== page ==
Unless you’d like the latest and greatest safety technology, it’s wise to stick with the LT trim. The Volt’s specialty is its powertrain, not its interior, and the most desirable extras are available in the Comfort package anyway. Keeping costs low will make that tax rebate all the sweeter, and you’ll save enough to go on an inaugural road trip.
2018 Chevrolet Volt Review
Three years into its current model cycle, the 2018 Chevrolet Volt scores points for its EPA-estimated 53 mile electric-only range, ride quality, and silent operation – even with the gasoline engine running. But poor driver visibility, strong initial acceleration that quickly tapers off, and expensive advanced safety features temper much of the enthusiasm.
Available in two models, 2018 Volt prices range from $34,095 for one in base LT trim, and can top $43,000 for a loaded Premier model finished in optional Iridescent Pearl Tricoat. With only one drivetrain, the choice comes down to equipment levels.
Despite losing the option of some advanced safety features, we'd forego the Premier model's extras (wireless charging, automatic park assist, lane keeping assist, Bose sound, etc.), choose the LT, and spec it out like this:
- Model: 2018 Chevrolet Volt LT
- Engine: 1.5-liter four-cylinder range extender / 111 kW two-motor drive unit / 18.4-kWh lithium-ion battery pack
- Output: 149 horsepower / 294 lb-ft
- Transmission: One-speed direct drive
- Drivetrain: Front-wheel drive
- MPG: 106 MPGe combined / 42 mpg combined
- Options: Driver Confidence Package ($790, rear park assist, blind-spot monitoring, lane change alert, rear cross-traffic alert), Comfort Package ($460 – required with Driver Confidence Package – heated front seats, heated leather-wrapped steering wheel, leather-wrapped shift knob, heated outside mirrors), and Leather Appointed Seats ($900, required with Driver Confidence Package).
- Base Price: $34,095 (including an $875 destination fee)
- Best Value Price:$36,245 (before any federal/state tax credits)
It may have a smooth, quiet ride, but hybrid buyers expect excellent fuel economy, which the Volt delivers in spades, along with an EPA-estimated 53 miles of all-electric range on a full charge – enough to handle many driver's daily commute. Upping the ante is the central placement of batteries, giving the Volt better balance in cornering than most compacts.
Some of that goodness, however, is offset by strong off-the-line acceleration that quickly tapers off, a ho-hum driving experience that falls short of entertaining, and its lack of DC quick-charging compatibility which translates to four-and-a-half hours to recharge a depleted battery.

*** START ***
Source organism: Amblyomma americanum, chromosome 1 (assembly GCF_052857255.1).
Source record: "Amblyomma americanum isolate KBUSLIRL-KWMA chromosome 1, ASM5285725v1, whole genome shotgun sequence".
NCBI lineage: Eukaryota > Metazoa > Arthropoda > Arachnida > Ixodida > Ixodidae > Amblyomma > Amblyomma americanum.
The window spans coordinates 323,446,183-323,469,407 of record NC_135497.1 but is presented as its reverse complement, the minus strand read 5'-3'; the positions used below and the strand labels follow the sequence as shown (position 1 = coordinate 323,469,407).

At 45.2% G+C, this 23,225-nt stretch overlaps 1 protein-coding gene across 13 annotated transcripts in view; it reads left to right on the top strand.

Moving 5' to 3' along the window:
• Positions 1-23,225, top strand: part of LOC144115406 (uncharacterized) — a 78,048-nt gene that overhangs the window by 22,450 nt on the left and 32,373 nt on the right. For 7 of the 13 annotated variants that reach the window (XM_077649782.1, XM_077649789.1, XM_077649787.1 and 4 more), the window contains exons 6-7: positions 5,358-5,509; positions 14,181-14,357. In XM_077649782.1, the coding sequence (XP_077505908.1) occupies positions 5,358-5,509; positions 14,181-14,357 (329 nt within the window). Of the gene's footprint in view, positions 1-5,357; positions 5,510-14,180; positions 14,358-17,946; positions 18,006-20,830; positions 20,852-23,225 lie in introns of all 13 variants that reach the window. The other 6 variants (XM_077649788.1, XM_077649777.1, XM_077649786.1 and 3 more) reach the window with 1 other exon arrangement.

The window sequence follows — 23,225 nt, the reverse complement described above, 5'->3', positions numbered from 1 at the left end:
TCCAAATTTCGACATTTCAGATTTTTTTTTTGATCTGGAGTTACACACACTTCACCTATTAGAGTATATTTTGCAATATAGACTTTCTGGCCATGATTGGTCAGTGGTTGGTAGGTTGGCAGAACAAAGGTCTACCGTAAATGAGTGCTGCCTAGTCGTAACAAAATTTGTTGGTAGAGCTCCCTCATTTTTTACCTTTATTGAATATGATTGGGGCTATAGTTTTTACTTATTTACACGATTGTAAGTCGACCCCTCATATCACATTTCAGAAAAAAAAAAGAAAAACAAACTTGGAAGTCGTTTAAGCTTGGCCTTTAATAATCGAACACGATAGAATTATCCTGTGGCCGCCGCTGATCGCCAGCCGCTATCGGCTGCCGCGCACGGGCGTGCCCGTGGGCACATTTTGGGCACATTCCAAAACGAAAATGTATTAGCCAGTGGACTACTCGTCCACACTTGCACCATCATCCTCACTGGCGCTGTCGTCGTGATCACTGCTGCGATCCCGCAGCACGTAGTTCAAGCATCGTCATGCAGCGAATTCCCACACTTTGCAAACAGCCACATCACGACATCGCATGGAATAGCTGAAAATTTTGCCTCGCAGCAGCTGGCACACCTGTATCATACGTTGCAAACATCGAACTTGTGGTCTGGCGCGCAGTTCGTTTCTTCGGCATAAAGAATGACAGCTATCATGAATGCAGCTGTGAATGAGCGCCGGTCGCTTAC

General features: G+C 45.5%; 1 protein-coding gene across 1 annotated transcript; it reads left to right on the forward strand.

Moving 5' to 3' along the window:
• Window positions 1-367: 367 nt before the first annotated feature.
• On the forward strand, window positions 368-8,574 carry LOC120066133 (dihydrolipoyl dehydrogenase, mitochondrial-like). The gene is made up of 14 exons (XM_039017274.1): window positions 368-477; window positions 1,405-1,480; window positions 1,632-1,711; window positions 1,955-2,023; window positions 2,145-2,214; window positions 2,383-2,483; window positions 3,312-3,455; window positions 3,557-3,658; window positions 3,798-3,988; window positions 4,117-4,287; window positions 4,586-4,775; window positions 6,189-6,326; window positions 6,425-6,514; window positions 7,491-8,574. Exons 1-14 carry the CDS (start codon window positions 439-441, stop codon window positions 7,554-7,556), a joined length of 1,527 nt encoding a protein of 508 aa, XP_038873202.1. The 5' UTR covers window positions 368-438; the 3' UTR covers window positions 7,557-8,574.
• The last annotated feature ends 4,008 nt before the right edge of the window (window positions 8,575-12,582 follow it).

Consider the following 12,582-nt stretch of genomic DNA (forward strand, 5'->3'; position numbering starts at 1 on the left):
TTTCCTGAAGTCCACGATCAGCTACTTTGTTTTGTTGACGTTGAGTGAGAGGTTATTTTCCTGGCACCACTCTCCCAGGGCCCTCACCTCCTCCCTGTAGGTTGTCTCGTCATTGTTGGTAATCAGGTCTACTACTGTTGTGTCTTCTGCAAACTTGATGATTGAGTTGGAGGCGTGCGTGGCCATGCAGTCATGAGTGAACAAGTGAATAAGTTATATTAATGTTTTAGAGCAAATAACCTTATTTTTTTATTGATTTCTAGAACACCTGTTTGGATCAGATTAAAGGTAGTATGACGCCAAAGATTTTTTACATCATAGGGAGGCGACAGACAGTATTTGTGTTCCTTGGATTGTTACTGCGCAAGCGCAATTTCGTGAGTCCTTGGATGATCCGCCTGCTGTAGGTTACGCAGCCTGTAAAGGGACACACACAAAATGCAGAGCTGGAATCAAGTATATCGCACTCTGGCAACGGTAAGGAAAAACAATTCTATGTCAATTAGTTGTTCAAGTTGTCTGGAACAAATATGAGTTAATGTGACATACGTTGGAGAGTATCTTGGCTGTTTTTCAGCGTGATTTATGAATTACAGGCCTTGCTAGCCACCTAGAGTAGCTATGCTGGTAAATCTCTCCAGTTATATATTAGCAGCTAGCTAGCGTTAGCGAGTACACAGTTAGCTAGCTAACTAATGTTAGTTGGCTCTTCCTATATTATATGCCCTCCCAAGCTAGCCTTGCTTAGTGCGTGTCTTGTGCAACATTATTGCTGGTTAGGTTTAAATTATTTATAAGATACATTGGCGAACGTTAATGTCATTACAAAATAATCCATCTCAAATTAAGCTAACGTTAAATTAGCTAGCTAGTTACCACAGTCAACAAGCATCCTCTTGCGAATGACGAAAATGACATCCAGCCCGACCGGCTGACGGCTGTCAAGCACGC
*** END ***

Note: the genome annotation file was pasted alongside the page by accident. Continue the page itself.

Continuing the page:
The Volt's slick, aggressive styling doesn't announce its greenness which – comparing it to the current Toyota Prius – isn't necessarily a bad thing. Inside, supportive front seats, an integrated touchscreen, and the intuitive placement of real buttons represent a big improvement over the first-gen model.
On the flip side, a high beltline and low front seat hip point combine for exceptionally poor driver visibility. And while a third seat belt is supplied for the back seat, anyone other than a small child is going to find that space extremely confining.
The Best and Worst Things
The Volt's combination of ride comfort and fuel efficiency make it highly competitive in the compact class, but poor driver visibility and, especially, expensive active safety technology – only available on the Premium trim – could prove to be a turn-off for many buyers.
Right For? Wrong For?
EPA-estimated numbers of 54 miles of all-electric driving, 106 MPGe combined in all-electric mode, 42 mpg combined in gasoline-only operation, and 420 miles of total range are bound to attract more eco-conscious buyers to the Volt.
Safety-conscious buyers won't be excited to find out that a rearview camera and pedestrian safety signal are the only standard advanced safety features, while they'll have to step up to the Premier trim and fork over an additional $1,685 to gain adaptive cruise control, automatic emergency braking, forward collision warning, lane keeping assist, and automatic high-beam headlights.
The Bottom Line
Despite mediocre driver visibility and expensive active safety technology, sleek, conservative styling, a smooth ride, and outstanding fuel economy make the 2018 Chevrolet Volt a solid choice in the compact class.